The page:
Makeup Academy Diary #6: Enrolling in Hair School
I finally bit the bullet and enrolled in a Bridal and Fashion Hairstyling course in HD Makeup Studio Academy with class hours from 10am - 6pm last May 15-18.
At first, I did not want to formally enroll in an academy for hair. I consider myself a makeup artist, and hair was simply an add-on to the main service I wanted to provide. Heck, I did not even want to do hair at all. But after several client inquiries, and feedback from MUA mentors (thanks Dior, Paoie and Genzel!) I decided hair was non-negotiable.
For a few days, I tried to learn via the University of Youtube. It was hard, because Youtube tutorials often start in the middle, and they rarely ever give lessons on the formal structure and technique of the basics. Having learned makeup in a formal setting, it was hard for me to build hair artistry knowledge without the feedback of industry experts.
Ultimately, I'm glad I took the formal training. I have much more confidence in my skill set and I can actually practice skills on my own at this point - as compared to being completely lost the first time I tried to Youtube it. I will admit I didn't take the course seriously at first, but I'm glad the instructors (Jeave Gabiana and Steph Chua-Sing) pushed me to do more and trained my eye as to what makes good hair.
- They are not stingy with the time - the Academy opens much earlier than 10am, closes much later, and students are never asked to leave on the posted schedule. Practice is encouraged, and the teachers don't leave until the work is done.
- Feedback - the instructors are always available. They don't slack off and continuously go around the room to check everyone's progress. Time is quite limited though, so it is also up to the student to demand their attention and be clear with the help you require. I was consistently being corrected on sectioning, but it was up to me to express my exact difficulties so that they could be more direct and concise with their corrective instructions. If you are slow, shy or not able to pay attention to details, then you will not get the most of your teachers' experience nor your tuition.
- Inclusions - the tuition fee included a model and her meal for one of three practice days, and a model on graduation day. While doll heads are extremely convenient, it is crucial to have some kind of exposure to working on a real person. A doll head is easier to map and section, you don't need to consider pain nor comfort with it. A real person will be paying you money, so you should at least be trained not to leave hair on their faces and to be able to work with different scalp shapes and conditions.
- Professional - if you wanted to know the basics such as sectioning, setting and blow drying... AND all the little techniques that allow you to create VAVAVOLUME vs just volume, HD will help you with that. In 32 hours, I was taught the basics and given a small catalogue of basic hairstyles which I can confidently practice and refine by myself. As a bonus, I was taught all the little professional things as well- such as how to identify good tools, what preparedness on the job means and the quality of hair we should all strive to create every single time.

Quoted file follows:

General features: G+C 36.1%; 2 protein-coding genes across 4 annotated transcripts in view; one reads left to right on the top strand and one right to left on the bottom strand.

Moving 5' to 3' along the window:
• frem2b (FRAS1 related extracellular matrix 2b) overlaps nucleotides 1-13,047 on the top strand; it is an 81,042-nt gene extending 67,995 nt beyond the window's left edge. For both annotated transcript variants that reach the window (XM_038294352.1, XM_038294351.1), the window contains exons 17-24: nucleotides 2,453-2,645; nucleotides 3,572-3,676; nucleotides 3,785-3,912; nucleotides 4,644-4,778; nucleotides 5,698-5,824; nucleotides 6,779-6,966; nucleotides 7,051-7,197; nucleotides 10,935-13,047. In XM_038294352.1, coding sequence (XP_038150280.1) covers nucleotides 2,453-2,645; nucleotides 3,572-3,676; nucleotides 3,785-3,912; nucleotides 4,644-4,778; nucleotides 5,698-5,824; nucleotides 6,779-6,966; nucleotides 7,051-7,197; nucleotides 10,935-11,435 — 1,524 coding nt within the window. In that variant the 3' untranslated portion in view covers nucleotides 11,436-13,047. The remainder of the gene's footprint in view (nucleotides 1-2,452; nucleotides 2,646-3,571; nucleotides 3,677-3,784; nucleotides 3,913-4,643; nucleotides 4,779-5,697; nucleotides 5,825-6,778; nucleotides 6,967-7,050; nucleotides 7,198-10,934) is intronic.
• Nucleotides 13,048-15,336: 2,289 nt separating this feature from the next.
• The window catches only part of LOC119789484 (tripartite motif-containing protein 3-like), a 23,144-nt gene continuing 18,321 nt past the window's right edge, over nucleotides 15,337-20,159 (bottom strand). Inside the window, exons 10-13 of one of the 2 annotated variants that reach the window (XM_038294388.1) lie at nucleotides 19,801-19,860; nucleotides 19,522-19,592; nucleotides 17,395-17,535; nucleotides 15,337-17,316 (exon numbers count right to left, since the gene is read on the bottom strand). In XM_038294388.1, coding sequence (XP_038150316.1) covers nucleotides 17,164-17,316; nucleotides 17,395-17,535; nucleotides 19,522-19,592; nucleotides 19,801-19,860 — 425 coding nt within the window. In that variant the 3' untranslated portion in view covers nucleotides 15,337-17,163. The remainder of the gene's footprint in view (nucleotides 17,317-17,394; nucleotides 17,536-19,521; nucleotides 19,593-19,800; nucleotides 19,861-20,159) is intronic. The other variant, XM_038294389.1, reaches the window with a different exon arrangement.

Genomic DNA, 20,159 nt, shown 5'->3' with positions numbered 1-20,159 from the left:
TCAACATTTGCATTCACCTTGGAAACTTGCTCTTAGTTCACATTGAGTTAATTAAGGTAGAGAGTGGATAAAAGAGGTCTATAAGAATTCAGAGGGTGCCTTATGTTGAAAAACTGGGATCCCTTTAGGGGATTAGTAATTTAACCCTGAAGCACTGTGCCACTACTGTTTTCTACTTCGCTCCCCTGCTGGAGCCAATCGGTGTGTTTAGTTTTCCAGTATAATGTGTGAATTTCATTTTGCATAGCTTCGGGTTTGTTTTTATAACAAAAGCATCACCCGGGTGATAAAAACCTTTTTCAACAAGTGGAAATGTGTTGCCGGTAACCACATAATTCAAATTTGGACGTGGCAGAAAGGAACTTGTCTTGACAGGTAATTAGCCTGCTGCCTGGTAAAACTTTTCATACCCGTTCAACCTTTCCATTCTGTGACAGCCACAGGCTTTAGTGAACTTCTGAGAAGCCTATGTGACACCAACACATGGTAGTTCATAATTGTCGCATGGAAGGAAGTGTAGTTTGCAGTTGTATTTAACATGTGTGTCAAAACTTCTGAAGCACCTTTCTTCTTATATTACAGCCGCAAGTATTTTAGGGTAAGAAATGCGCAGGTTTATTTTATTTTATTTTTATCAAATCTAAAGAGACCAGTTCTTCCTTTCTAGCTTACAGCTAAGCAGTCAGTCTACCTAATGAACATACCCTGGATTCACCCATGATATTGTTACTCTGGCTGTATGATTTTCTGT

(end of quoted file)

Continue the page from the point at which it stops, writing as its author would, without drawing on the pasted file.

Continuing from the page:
- Time - 36 hours is good for me, who plans to do hair professionally. I think if you have bigger ambitions with your hair career, such as wanting to do life-changing hair, four days is not enough. That said, I chose HD because they have one of the longer courses here in the Philippines, and graduate-feedback was generally good. I do not feel cheated of my tuition.
- Class size - we had 13 in our batch. It was a little too much for me but with two instructors tandem-teaching, it was manageable. I'd still prefer a smaller size.
- Scope - I was worried about a lot of irrelevant and unfounded things, but one thing was undeniable: posturing and egos are a huge deal here in the Philippines. I felt we spent too much time talking about this shameful artist, or this big-shot artist, so-and -so's huge mistake... The insight these anecdotes bring to light are useful, but at a certain point (and with only 32 hours) should be de-prioritized. I would have preferred to learn the standard steam iron sizing chart or a few more hairstyles over hearing these real-life stories and their lessons.
Overall, I enjoyed my time in HD Makeup Academy. I learned what I needed, the teachers were highly knowledgable and they do care about giving students the most value for their tuition. If you want to enroll with them, my advice would be:
- Prepare hairstyling concepts for graduation. The days are long, and suddenly we were about to graduate- I would have preferred more time to stew over my ideas as compared to tiredly poring over Pinterest in an hour.
- Research your tools. Once enrolled, don't be afraid to ask the brand and price of the tools they sell in the Academy- and make your own research about better tools or better prices. I would have preferred to source some of my other tools, but I enrolled late and didn't have the time to compare.
- Come prepared. They have a curriculum, but are very open to teach you anything else. If you have a hairstyle you've always wanted to learn, they'll be very glad to teach you how to do it. You only have 32 hours, there is no time to be shy. You need to make the most of your time!
You may check out HDMakeupAcademy.com for more information.